The access issue seems to have changed completely. I drove my Subaru up a few days ago. Not a single gate or sign prevented access on the road. In fact one sign mentioned public access for street legal vehicles. There were a lot of other people driving the road as well including families bringing kids up to play in the snow. Near the top several official campgrounds have been installed. The only mention of Indian land we saw was on the descent. We traversed from the west peak off-trail/road to the main peak. Coming down from the main summit on the road, about a tenth of a mile down, we passed through a closed gate which deterred access to the summit area. Two other people I know have done this peak recently which is what encouraged me to try it despite the hassle Scott reports about on this page. One of them did it on a week day and encountered workers at the top. He says they were friendly.


surgent - Dec 14, 2016 2:12 pm - Hasn't voted

Re: Indian property

Thank you for this information. I am glad to see it's open again for access, and that it seems those in charge seem to be okay with allowing the public up there. I grow more and more convinced that my encounter up there was a fluke, maybe that one guy's dog had bit him and wife left him that morning, and was in a bad mod. Anyway, since this peak has had a history of being closed or being open, any new updates are always welcome.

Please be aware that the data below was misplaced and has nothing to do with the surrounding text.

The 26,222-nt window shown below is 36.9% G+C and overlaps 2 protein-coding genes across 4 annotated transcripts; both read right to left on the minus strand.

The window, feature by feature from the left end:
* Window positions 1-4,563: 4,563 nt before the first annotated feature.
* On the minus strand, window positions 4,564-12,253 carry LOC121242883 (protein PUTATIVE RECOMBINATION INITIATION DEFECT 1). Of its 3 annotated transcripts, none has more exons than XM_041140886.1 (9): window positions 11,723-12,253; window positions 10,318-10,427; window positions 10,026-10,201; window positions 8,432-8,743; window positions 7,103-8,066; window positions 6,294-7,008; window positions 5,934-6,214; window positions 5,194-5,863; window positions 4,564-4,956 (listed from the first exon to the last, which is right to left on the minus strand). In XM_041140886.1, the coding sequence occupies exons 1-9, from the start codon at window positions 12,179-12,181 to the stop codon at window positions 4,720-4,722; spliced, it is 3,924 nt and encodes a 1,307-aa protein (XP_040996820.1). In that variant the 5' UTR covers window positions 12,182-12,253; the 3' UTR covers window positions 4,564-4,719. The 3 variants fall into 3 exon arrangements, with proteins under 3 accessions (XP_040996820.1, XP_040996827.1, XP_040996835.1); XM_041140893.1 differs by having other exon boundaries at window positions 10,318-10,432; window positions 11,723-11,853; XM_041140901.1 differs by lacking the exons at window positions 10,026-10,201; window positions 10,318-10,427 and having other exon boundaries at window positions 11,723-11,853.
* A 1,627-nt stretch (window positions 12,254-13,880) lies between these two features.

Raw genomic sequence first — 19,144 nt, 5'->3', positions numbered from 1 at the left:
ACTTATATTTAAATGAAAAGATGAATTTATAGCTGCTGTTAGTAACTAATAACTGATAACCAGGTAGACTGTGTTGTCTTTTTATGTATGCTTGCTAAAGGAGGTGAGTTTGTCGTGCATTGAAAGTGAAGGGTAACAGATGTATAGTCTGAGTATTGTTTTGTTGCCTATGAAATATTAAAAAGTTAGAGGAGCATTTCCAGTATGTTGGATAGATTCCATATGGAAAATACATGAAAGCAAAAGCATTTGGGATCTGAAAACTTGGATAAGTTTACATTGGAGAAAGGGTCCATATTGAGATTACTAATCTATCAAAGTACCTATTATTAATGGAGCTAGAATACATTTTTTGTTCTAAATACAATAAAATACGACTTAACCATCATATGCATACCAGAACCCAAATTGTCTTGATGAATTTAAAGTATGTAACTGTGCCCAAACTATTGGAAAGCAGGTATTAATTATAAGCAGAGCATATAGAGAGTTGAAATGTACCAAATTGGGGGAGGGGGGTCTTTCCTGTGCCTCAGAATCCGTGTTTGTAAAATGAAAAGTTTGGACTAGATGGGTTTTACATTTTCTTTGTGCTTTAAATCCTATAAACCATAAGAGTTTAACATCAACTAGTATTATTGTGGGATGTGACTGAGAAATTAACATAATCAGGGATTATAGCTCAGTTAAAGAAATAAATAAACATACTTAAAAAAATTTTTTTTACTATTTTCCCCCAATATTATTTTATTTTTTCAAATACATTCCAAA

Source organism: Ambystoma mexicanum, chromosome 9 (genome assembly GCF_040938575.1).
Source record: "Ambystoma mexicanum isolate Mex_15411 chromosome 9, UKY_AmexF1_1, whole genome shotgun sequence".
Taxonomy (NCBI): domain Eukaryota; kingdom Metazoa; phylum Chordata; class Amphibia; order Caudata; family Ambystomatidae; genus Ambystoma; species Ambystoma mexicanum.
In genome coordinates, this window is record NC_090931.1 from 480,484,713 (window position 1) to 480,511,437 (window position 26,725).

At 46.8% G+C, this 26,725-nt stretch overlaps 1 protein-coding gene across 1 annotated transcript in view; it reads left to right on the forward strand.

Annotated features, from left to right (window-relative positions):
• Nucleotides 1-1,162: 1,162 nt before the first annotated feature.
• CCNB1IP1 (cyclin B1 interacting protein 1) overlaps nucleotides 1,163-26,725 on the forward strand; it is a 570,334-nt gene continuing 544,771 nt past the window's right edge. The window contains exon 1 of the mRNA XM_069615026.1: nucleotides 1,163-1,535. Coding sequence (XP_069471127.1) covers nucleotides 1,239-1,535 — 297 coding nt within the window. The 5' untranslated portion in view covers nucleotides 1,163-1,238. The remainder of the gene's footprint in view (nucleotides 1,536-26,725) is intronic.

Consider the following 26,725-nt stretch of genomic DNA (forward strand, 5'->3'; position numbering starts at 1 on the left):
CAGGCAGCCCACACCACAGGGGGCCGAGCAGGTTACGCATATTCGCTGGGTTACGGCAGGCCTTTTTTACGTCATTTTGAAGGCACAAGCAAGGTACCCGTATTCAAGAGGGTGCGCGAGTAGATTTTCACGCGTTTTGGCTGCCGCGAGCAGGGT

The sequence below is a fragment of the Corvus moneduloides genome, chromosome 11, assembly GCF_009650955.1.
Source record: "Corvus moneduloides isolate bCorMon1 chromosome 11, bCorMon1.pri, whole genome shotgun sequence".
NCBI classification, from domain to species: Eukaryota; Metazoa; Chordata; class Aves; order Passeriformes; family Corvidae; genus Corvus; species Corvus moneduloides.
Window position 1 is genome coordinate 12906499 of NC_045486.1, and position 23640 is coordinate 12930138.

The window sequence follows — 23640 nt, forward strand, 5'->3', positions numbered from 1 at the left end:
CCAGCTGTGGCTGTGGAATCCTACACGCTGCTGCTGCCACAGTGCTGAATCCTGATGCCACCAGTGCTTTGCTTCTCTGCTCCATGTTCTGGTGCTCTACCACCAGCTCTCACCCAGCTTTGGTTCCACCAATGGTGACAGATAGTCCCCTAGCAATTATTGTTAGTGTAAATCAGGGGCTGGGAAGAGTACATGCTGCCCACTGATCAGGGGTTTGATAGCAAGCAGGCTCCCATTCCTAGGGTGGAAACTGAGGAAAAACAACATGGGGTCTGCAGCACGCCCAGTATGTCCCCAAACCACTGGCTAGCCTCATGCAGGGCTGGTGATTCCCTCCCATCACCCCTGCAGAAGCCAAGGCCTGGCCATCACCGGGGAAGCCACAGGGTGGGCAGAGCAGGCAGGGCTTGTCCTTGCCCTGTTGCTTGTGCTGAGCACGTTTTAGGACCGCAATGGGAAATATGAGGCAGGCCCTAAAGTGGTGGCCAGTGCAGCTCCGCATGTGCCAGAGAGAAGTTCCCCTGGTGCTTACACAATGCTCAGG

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Parents refers to a larger category under which an object falls. For example, theAconcagua mountain page has the 'Aconcagua Group' and the 'Seven Summits' asparents and is a parent itself to many routes, photos, and Trip Reports.

Peninsular RangesMountains & Rocks
California Fifty FinestMountains & Rocks